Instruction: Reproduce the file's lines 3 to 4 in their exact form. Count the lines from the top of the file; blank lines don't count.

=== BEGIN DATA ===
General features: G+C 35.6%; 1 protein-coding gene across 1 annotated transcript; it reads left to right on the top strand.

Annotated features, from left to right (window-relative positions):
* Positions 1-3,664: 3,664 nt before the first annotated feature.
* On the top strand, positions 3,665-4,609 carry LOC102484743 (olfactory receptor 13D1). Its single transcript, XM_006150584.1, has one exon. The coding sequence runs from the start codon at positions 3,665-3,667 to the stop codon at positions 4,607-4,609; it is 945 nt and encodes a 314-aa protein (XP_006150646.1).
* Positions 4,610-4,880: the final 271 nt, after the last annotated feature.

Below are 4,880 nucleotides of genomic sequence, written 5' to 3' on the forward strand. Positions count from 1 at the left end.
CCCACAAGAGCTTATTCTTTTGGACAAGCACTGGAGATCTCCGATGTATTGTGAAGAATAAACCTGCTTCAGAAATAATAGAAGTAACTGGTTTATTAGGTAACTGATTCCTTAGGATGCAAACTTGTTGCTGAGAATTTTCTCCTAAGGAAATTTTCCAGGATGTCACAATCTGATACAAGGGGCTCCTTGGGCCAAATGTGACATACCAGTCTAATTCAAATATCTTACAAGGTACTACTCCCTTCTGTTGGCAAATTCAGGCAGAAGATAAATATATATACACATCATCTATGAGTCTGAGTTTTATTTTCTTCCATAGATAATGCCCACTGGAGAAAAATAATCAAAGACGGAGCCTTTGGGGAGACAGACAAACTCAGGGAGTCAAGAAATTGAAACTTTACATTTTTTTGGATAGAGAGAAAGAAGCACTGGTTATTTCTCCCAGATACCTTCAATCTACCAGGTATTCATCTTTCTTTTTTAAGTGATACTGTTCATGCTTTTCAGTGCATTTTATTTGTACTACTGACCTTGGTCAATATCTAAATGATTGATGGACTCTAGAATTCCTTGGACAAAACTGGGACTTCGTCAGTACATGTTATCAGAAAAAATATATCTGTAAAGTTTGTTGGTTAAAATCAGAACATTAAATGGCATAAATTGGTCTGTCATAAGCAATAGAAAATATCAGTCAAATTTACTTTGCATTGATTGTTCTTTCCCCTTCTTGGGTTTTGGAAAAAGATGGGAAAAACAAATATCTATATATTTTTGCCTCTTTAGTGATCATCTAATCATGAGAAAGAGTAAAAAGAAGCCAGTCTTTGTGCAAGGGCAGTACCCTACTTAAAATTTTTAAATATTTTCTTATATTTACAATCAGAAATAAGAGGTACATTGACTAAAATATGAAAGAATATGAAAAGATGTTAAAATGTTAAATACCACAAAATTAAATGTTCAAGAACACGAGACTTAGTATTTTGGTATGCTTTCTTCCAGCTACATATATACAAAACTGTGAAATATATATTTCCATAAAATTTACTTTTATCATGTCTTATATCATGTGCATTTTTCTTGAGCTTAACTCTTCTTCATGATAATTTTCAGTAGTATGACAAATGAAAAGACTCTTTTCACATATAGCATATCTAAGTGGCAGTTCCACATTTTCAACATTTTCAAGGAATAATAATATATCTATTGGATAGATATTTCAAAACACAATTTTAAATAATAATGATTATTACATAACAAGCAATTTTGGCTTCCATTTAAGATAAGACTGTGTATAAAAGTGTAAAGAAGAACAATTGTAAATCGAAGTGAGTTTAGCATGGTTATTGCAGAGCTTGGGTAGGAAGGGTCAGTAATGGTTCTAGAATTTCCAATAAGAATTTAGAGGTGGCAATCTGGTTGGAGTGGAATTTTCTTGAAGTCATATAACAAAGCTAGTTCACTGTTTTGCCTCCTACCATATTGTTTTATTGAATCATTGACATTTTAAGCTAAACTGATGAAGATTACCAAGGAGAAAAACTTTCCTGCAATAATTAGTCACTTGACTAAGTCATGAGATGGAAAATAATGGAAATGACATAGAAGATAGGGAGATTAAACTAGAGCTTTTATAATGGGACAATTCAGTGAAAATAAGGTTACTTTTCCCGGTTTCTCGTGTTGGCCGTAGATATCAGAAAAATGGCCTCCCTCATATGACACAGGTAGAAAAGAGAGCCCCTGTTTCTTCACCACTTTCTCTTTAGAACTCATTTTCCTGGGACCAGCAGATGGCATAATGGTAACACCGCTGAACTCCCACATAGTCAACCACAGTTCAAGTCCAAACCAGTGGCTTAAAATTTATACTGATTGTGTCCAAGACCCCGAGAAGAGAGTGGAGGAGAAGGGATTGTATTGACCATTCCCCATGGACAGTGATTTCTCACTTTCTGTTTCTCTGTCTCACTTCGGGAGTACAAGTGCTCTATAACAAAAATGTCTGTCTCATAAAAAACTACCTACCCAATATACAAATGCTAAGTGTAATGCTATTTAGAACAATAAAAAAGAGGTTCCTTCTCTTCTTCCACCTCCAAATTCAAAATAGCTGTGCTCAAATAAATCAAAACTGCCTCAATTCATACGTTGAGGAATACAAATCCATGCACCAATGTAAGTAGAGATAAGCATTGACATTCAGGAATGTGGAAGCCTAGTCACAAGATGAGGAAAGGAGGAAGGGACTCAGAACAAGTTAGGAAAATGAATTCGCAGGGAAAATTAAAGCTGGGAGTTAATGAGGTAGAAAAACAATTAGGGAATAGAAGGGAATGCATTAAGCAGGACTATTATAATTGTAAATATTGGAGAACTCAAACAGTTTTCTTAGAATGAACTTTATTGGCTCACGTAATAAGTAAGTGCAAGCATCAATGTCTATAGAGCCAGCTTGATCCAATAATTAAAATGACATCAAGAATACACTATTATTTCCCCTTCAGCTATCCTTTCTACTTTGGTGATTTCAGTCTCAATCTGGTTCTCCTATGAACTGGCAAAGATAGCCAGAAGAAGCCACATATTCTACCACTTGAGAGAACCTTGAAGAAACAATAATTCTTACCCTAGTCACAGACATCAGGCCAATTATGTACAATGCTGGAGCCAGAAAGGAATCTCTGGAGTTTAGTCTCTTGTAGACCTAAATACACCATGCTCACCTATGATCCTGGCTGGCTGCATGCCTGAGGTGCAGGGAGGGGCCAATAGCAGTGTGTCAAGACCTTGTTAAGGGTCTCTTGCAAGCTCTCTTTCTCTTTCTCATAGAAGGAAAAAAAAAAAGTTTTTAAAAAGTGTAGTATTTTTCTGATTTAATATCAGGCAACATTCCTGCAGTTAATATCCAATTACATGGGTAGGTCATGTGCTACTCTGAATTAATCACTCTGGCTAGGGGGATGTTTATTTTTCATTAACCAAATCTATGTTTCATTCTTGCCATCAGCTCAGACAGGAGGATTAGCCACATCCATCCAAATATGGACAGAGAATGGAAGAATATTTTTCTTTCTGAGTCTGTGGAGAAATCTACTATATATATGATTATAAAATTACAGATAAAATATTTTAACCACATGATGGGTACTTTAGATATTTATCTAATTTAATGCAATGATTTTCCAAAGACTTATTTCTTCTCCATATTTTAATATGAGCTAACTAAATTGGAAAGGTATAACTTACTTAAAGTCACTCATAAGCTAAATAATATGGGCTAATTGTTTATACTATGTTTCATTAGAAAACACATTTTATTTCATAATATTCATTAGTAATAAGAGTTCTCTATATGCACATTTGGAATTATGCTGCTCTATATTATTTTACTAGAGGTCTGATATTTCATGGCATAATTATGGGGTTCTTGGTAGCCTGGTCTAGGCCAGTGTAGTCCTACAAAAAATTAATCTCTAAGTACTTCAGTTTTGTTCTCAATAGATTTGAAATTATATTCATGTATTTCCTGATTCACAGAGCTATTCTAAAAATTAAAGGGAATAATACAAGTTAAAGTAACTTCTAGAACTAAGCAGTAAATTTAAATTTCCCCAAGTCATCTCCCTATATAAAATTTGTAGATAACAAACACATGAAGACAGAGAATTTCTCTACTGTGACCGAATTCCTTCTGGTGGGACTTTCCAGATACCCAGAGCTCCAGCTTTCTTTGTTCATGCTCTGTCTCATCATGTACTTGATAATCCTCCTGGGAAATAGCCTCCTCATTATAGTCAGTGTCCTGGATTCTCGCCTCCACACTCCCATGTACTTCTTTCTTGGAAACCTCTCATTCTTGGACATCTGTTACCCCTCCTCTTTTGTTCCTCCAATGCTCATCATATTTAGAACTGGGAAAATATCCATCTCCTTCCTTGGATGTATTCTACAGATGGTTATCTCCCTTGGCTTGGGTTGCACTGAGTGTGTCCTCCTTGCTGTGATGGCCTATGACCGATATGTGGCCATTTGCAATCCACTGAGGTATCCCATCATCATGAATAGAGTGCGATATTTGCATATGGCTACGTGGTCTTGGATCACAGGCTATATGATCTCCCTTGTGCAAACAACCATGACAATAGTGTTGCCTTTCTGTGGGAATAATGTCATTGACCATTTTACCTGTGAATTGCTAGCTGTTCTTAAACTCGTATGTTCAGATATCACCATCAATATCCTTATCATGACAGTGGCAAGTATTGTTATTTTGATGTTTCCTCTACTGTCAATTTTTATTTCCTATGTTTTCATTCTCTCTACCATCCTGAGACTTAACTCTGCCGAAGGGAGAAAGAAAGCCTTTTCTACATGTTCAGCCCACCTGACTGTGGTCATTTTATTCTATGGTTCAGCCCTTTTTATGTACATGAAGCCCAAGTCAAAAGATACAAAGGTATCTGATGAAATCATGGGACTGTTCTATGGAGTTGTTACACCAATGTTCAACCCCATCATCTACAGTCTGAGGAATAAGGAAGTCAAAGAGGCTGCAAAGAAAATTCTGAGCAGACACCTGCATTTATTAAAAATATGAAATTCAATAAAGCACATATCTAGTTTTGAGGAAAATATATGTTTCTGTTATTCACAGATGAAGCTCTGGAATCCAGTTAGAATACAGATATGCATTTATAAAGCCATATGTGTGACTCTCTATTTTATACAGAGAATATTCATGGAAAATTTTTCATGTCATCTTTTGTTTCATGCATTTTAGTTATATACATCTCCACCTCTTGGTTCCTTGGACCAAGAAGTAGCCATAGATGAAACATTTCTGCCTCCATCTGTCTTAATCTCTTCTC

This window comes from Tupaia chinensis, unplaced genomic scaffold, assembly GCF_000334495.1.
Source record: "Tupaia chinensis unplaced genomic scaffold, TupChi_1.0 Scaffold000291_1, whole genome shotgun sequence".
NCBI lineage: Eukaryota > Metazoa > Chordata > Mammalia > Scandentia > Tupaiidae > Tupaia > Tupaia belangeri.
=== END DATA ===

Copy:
* Positions 1-3,664: 3,664 nt before the first annotated feature.
* On the top strand, positions 3,665-4,609 carry LOC102484743 (olfactory receptor 13D1). Its single transcript, XM_006150584.1, has one exon. The coding sequence runs from the start codon at positions 3,665-3,667 to the stop codon at positions 4,607-4,609; it is 945 nt and encodes a 314-aa protein (XP_006150646.1).